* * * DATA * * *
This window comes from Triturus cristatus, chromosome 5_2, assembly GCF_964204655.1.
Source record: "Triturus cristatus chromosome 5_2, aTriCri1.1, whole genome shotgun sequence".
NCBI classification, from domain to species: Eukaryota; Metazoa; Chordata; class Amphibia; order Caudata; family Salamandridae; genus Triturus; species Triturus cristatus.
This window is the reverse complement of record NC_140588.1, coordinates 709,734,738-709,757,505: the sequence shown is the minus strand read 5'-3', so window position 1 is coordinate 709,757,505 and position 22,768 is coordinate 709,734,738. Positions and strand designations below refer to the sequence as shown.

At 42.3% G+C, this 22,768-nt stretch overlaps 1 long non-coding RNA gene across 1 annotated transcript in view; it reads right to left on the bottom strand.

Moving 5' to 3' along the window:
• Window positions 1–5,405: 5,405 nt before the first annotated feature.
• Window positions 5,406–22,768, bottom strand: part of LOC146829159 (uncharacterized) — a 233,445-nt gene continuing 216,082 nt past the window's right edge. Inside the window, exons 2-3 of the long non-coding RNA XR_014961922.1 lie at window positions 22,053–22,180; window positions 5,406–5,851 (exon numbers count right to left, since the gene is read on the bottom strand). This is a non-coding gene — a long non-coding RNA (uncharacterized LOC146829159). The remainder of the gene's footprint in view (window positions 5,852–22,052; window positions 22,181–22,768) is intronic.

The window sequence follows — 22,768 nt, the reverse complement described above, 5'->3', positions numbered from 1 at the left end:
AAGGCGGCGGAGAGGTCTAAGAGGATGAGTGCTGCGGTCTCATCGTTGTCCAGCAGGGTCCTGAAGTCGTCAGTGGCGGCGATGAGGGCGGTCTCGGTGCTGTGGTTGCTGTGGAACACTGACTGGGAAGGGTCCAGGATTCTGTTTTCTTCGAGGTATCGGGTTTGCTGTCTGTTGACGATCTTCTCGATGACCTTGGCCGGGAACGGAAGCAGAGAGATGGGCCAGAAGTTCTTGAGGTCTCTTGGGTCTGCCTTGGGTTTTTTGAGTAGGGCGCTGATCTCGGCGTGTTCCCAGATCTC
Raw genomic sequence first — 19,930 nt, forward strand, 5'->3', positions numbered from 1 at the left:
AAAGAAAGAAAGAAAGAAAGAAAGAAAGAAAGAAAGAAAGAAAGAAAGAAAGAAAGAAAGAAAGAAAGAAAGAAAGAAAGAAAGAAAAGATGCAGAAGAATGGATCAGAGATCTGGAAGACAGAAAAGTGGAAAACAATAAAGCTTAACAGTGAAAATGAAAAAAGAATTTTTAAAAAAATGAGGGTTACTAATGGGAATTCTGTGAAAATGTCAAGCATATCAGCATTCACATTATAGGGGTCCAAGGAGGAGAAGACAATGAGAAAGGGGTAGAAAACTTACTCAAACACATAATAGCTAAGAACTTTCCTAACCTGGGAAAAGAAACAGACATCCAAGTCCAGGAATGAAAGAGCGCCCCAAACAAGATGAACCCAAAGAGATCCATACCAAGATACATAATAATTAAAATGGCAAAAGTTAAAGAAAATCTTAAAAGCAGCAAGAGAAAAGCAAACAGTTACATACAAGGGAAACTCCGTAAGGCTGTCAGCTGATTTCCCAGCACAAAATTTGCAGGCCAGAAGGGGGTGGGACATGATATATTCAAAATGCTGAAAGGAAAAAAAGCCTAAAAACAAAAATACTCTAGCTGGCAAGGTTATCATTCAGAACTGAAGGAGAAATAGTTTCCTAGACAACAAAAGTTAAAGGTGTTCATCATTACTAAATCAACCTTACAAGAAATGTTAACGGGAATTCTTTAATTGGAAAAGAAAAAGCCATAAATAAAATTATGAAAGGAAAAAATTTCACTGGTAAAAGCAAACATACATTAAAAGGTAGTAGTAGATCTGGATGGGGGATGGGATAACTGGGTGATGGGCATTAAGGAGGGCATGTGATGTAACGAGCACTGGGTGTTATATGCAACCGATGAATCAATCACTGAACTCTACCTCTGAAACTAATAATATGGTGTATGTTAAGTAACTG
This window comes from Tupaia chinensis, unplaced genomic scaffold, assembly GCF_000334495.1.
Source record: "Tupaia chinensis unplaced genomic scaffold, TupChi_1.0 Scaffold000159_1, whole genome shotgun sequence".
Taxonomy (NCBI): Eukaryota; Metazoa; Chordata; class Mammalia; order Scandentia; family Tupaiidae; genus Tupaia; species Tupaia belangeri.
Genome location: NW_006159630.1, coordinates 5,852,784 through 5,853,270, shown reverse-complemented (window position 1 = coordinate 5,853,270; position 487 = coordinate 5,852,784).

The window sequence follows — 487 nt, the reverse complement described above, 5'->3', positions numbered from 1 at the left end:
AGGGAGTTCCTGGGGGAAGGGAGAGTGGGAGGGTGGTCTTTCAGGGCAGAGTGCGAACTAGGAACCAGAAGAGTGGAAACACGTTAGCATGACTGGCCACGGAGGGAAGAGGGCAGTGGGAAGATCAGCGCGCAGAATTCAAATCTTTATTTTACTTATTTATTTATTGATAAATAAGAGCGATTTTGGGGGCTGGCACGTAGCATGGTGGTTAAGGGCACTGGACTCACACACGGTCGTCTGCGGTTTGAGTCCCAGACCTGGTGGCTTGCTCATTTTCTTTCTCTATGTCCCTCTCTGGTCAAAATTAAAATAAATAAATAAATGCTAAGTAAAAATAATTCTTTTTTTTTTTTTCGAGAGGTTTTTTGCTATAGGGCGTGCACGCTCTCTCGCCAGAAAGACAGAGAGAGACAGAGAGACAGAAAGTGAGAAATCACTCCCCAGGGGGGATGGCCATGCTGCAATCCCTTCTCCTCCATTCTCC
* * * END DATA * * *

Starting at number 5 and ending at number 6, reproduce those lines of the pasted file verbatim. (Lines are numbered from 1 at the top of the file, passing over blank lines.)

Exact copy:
At 42.3% G+C, this 22,768-nt stretch overlaps 1 long non-coding RNA gene across 1 annotated transcript in view; it reads right to left on the bottom strand.

Moving 5' to 3' along the window: